Xi Jinping may remain popular but with a worsening economy, dangerous pollution levels and a newly unpredictable relationship with the US, how strong is the president’s grip on his country?
In a pivotal year for his leadership, the aim of Chinese president Xi Jinping is to minimise distractions. Stability is the key concern, not change. Harmonious relations with the US and its erratic new leader, Donald Trump, are paramount, not tiffs over trade or the South China Sea.
With all eyes on this October’s National Party Congress, where Xi will officially begin his second five-year term, the image he wants to portray is that of a leader in full command of his post. He has focused considerable attention on consolidating his power and the state-run media has burnished his credentials at every given opportunity. “Xi Jinping: Leader of China’s Great Revival”, trumpeted one headline from the Xinhua news service this year.
Trouble is, a peek behind the curtain reveals a host of problems: China’s inefficient and debt-ridden state-owned enterprises have long been a drag on growth but efforts to reform the economy have had limited success. Overcapacity in the industrial sector also remains a problem and private-sector investment is only now picking up after tapering to a trickle last year.
Though the government may have officially hit its growth target of more than 6.5 per cent in 2016 – thanks in part to billions in government stimulus – some economists believe that the actual rate was much lower.
“The biggest issue is the economy,” says Steve Tsang, director of the Soas China Institute at the University of London. “If the economy is doing well then Xi Jinping will deliver a lot of the things that he wants to deliver. That’s why Trump can potentially tip the balance. If he does something designed to hurt China – and if the markets respond to it – it will really hurt.”
While larger reforms will take time, China’s short-term goal is maintaining the stability of its economy. Among the more immediate concerns is the continued weakening of the yuan and the exodus of cash from the country. As the yuan slid to its lowest level in eight years at the end of 2016, capital outflows accelerated and China’s foreign reserves dipped below the $3trn (€2.8trn) mark – a decline of $1trn (€921bn) from its peak in 2014. Controls on capital outflows have helped but the stability of the yuan is hard to predict. “People are worried about the value of their assets,” says Gan Jie, finance professor at the Cheung Kong Graduate School of Business in Beijing. “There’s a lack of investment opportunities in China.”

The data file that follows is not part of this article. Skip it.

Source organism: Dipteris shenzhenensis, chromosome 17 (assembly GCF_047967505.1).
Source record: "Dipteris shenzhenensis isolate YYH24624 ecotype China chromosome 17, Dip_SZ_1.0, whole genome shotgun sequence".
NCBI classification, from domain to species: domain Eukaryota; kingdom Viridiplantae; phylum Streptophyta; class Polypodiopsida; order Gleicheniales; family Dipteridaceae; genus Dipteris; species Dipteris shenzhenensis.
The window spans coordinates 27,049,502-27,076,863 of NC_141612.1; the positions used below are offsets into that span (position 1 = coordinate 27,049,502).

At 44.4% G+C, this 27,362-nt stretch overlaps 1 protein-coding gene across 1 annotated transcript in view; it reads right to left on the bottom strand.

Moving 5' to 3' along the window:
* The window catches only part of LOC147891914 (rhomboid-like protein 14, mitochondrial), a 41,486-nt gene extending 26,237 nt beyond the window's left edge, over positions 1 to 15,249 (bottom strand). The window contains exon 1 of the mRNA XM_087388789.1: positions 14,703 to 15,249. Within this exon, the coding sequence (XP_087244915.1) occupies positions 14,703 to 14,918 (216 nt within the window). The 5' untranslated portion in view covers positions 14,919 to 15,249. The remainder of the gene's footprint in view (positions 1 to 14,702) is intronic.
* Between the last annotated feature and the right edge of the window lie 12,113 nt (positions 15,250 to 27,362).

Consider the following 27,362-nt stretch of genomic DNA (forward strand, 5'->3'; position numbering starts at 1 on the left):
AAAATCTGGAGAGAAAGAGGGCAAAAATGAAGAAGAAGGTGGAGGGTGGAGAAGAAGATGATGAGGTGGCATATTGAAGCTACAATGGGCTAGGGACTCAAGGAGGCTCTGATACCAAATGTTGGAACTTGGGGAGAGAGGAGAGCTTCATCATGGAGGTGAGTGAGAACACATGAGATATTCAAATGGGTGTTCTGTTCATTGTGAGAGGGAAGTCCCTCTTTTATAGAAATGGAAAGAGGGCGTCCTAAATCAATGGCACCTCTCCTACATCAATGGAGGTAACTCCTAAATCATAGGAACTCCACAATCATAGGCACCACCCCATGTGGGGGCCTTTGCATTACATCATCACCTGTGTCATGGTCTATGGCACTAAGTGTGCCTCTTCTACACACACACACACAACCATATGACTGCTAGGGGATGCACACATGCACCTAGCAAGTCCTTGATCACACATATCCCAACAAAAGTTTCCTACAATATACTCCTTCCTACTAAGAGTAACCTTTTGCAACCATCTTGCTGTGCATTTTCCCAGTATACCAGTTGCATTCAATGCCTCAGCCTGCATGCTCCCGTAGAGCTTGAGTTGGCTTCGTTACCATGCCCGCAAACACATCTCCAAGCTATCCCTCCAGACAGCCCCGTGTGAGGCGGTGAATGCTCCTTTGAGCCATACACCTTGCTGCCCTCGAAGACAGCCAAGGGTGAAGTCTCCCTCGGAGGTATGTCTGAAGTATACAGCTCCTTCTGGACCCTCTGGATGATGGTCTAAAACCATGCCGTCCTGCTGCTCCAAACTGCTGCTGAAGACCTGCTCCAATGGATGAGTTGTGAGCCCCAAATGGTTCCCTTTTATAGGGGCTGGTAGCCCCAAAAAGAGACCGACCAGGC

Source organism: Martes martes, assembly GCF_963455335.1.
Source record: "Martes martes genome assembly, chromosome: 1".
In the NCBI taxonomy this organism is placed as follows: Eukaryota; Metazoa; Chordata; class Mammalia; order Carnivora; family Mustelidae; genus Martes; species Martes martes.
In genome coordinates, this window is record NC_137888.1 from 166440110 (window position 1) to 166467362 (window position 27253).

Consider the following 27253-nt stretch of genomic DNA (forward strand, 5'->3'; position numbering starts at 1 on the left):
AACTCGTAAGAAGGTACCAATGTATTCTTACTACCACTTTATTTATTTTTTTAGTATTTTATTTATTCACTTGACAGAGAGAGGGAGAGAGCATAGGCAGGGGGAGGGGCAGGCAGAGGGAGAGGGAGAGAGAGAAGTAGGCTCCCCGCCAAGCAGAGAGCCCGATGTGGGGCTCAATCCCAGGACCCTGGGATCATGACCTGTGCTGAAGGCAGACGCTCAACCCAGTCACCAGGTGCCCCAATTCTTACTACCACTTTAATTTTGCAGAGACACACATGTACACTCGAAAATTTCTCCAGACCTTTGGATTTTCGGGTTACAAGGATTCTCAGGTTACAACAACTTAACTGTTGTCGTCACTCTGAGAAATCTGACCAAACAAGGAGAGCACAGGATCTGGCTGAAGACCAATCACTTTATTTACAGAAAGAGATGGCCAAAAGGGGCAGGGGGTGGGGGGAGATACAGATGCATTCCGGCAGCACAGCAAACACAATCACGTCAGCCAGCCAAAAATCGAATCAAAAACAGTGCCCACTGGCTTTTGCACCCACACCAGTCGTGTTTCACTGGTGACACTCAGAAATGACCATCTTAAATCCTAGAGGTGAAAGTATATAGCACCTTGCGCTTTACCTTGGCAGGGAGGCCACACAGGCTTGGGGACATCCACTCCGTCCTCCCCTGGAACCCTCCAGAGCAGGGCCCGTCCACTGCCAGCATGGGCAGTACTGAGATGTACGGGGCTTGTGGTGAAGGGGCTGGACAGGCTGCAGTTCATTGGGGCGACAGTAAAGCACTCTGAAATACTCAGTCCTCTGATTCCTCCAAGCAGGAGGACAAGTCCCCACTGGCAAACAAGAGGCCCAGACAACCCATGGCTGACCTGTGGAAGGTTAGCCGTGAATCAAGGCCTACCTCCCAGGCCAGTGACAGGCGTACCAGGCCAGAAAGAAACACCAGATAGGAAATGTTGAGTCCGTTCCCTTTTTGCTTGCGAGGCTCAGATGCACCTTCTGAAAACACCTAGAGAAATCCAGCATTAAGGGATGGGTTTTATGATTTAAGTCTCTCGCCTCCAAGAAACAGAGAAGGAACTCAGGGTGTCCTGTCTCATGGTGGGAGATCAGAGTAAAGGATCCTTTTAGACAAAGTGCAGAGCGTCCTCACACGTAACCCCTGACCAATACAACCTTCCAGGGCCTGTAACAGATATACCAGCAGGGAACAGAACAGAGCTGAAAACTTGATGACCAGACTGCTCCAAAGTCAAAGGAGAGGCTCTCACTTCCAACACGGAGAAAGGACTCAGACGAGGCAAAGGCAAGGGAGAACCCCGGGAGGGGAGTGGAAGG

Even in the famously opaque world of Chinese politics, Xi Jinping’s dominance is without question right now. His leadership style, glamorous wife and ruthless anti-corruption campaign have set him apart from his dour predecessors and proved remarkably popular with the public. Now the biggest question is what will happen at the 19th party congress in October – a pivotal twice-a-decade assembly. A political shake-up could allow Xi to promote a loyalist as his successor as president in 2022, ensuring he’ll retain considerable influence and power. To solidify his position further he has also made clear that his corruption campaign is far from over.
With US foreign policy ill-defined under Trump, China is keen to step up and be seen as a global leader on everything from the environment to free trade. At the forefront of this effort is Beijing’s $1trn (€921bn) “One Belt, One Road” (Obor) initiative, a modern-day Silk Road connecting Europe, Africa and Asia through trade and investment, which finally started gaining steam this year with the opening of a China-UK rail link.